What cross cultural issues have you encountered in the healthcare system?

 

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Family, friends and the open invitation

Posted on March 1, 2009. Filed under: American culture, celebrations, cross cultural, cross cultural miscommunication, family, hispanic culture, time | Tags: , , , , , |

If you’ve been reading my blog for a while, you know that my husband is Dominican. I’m very familiar with Hispanic culture, although understanding it doesn’t always make it easier to put up with things that really go against my American ways.

The whole time thing makes me nuts. For Americans, time controls the event. Events have a starting time and and ending time, and often these are scheduled in advance.  For Hispanics, the event controls time.  Yes, I know the dinner invitation said 7:30, but my wife always takes forever getting ready, and then a good friend called whom I haven’t spoken to in a while, then I felt like taking a nap, and that’s why I’m here at 10:15. Oh, and by the way, I brought my cousin, his son and a friend they had visiting from back home.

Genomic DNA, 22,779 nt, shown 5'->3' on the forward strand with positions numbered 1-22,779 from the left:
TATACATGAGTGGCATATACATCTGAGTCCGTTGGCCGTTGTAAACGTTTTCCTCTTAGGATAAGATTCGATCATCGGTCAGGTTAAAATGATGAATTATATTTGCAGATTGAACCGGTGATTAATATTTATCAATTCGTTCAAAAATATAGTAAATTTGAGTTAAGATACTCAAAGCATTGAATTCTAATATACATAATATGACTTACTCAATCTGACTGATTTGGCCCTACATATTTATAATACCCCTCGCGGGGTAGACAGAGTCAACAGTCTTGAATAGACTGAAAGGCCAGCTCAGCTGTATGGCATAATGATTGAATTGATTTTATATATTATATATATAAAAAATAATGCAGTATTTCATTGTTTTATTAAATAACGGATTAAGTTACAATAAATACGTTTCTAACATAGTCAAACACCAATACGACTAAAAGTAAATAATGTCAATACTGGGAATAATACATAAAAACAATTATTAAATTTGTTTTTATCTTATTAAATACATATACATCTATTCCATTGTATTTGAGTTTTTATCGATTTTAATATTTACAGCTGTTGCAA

At first, I used to get angry. What’s so hard about being here on time? Why can’t you at least give me the heads up that you want to bring extra people? To be fair though, I’m sure my Dominican friends and family thought I was insane when I said my daughter’s birthday party was from 1:30-3:00 (she was 5).

So now I just enjoy the role of Gringa Fria when it suits me. I’m THE AMERICAN WIFE. If you don’t confirm with at least 24 hours notice, I’m counting you out. If I’m expecting 6, I cook for 6. Even if 11 show up. You can share.

Maybe that’s why our house isn’t the most popular place for Dominican get togethers….